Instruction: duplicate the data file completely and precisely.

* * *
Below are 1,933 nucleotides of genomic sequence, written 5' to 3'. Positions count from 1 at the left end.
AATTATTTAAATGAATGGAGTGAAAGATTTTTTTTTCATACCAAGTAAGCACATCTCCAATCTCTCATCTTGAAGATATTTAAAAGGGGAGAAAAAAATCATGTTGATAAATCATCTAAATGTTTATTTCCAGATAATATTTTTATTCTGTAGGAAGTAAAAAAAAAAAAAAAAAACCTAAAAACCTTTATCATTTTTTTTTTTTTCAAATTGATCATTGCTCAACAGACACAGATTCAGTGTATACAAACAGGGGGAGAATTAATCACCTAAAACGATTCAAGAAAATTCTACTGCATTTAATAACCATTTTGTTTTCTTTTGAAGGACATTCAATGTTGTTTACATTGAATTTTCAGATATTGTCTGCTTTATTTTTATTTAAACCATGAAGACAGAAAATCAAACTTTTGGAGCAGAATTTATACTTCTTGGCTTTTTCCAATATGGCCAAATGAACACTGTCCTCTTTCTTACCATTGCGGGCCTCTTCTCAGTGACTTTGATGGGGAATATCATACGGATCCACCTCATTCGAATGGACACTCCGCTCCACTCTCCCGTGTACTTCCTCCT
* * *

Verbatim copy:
Below are 1,933 nucleotides of genomic sequence, written 5' to 3'. Positions count from 1 at the left end.
AATTATTTAAATGAATGGAGTGAAAGATTTTTTTTTCATACCAAGTAAGCACATCTCCAATCTCTCATCTTGAAGATATTTAAAAGGGGAGAAAAAAATCATGTTGATAAATCATCTAAATGTTTATTTCCAGATAATATTTTTATTCTGTAGGAAGTAAAAAAAAAAAAAAAAAACCTAAAAACCTTTATCATTTTTTTTTTTTTCAAATTGATCATTGCTCAACAGACACAGATTCAGTGTATACAAACAGGGGGAGAATTAATCACCTAAAACGATTCAAGAAAATTCTACTGCATTTAATAACCATTTTGTTTTCTTTTGAAGGACATTCAATGTTGTTTACATTGAATTTTCAGATATTGTCTGCTTTATTTTTATTTAAACCATGAAGACAGAAAATCAAACTTTTGGAGCAGAATTTATACTTCTTGGCTTTTTCCAATATGGCCAAATGAACACTGTCCTCTTTCTTACCATTGCGGGCCTCTTCTCAGTGACTTTGATGGGGAATATCATACGGATCCACCTCATTCGAATGGACACTCCGCTCCACTCTCCCGTGTACTTCCTCCT